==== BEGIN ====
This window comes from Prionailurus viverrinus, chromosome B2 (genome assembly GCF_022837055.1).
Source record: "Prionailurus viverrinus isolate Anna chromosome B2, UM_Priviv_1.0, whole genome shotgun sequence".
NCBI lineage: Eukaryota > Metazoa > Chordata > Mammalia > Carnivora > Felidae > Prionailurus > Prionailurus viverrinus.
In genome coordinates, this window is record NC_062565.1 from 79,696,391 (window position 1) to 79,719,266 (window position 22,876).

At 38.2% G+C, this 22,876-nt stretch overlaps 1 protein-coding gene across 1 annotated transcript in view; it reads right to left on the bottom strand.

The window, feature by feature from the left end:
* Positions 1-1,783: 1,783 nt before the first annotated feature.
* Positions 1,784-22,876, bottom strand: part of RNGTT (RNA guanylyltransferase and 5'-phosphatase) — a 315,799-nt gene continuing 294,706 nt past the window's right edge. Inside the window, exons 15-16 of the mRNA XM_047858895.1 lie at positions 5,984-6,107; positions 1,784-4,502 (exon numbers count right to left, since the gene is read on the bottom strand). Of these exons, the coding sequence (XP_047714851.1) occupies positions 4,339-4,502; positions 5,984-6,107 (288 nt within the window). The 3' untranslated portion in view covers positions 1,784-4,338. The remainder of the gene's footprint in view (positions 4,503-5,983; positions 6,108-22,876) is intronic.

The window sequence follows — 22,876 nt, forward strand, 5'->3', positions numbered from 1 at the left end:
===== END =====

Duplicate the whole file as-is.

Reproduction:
This window comes from Prionailurus viverrinus, chromosome B2 (genome assembly GCF_022837055.1).
Source record: "Prionailurus viverrinus isolate Anna chromosome B2, UM_Priviv_1.0, whole genome shotgun sequence".
NCBI lineage: Eukaryota > Metazoa > Chordata > Mammalia > Carnivora > Felidae > Prionailurus > Prionailurus viverrinus.
In genome coordinates, this window is record NC_062565.1 from 79,696,391 (window position 1) to 79,719,266 (window position 22,876).

At 38.2% G+C, this 22,876-nt stretch overlaps 1 protein-coding gene across 1 annotated transcript in view; it reads right to left on the bottom strand.

The window, feature by feature from the left end:
* Positions 1-1,783: 1,783 nt before the first annotated feature.
* Positions 1,784-22,876, bottom strand: part of RNGTT (RNA guanylyltransferase and 5'-phosphatase) — a 315,799-nt gene continuing 294,706 nt past the window's right edge. Inside the window, exons 15-16 of the mRNA XM_047858895.1 lie at positions 5,984-6,107; positions 1,784-4,502 (exon numbers count right to left, since the gene is read on the bottom strand). Of these exons, the coding sequence (XP_047714851.1) occupies positions 4,339-4,502; positions 5,984-6,107 (288 nt within the window). The 3' untranslated portion in view covers positions 1,784-4,338. The remainder of the gene's footprint in view (positions 4,503-5,983; positions 6,108-22,876) is intronic.

The window sequence follows — 22,876 nt, forward strand, 5'->3', positions numbered from 1 at the left end: